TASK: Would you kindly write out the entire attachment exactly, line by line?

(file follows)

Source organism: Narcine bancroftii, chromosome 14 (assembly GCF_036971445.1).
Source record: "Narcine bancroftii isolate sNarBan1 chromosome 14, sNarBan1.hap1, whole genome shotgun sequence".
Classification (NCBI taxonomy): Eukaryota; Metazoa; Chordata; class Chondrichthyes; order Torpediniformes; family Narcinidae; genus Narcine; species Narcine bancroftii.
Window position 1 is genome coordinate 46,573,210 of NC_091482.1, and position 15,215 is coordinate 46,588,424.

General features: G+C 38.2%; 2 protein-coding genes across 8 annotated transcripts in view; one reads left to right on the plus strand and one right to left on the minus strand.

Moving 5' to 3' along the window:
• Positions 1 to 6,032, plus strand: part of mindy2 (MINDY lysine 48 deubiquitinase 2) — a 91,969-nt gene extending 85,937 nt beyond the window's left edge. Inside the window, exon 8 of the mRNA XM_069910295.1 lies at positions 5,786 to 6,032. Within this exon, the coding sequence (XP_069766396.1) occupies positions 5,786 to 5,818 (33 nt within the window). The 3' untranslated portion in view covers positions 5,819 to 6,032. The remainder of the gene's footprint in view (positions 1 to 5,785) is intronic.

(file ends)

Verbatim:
Source organism: Narcine bancroftii, chromosome 14 (assembly GCF_036971445.1).
Source record: "Narcine bancroftii isolate sNarBan1 chromosome 14, sNarBan1.hap1, whole genome shotgun sequence".
Classification (NCBI taxonomy): Eukaryota; Metazoa; Chordata; class Chondrichthyes; order Torpediniformes; family Narcinidae; genus Narcine; species Narcine bancroftii.
Window position 1 is genome coordinate 46,573,210 of NC_091482.1, and position 15,215 is coordinate 46,588,424.

General features: G+C 38.2%; 2 protein-coding genes across 8 annotated transcripts in view; one reads left to right on the plus strand and one right to left on the minus strand.

Moving 5' to 3' along the window:
• Positions 1 to 6,032, plus strand: part of mindy2 (MINDY lysine 48 deubiquitinase 2) — a 91,969-nt gene extending 85,937 nt beyond the window's left edge. Inside the window, exon 8 of the mRNA XM_069910295.1 lies at positions 5,786 to 6,032. Within this exon, the coding sequence (XP_069766396.1) occupies positions 5,786 to 5,818 (33 nt within the window). The 3' untranslated portion in view covers positions 5,819 to 6,032. The remainder of the gene's footprint in view (positions 1 to 5,785) is intronic.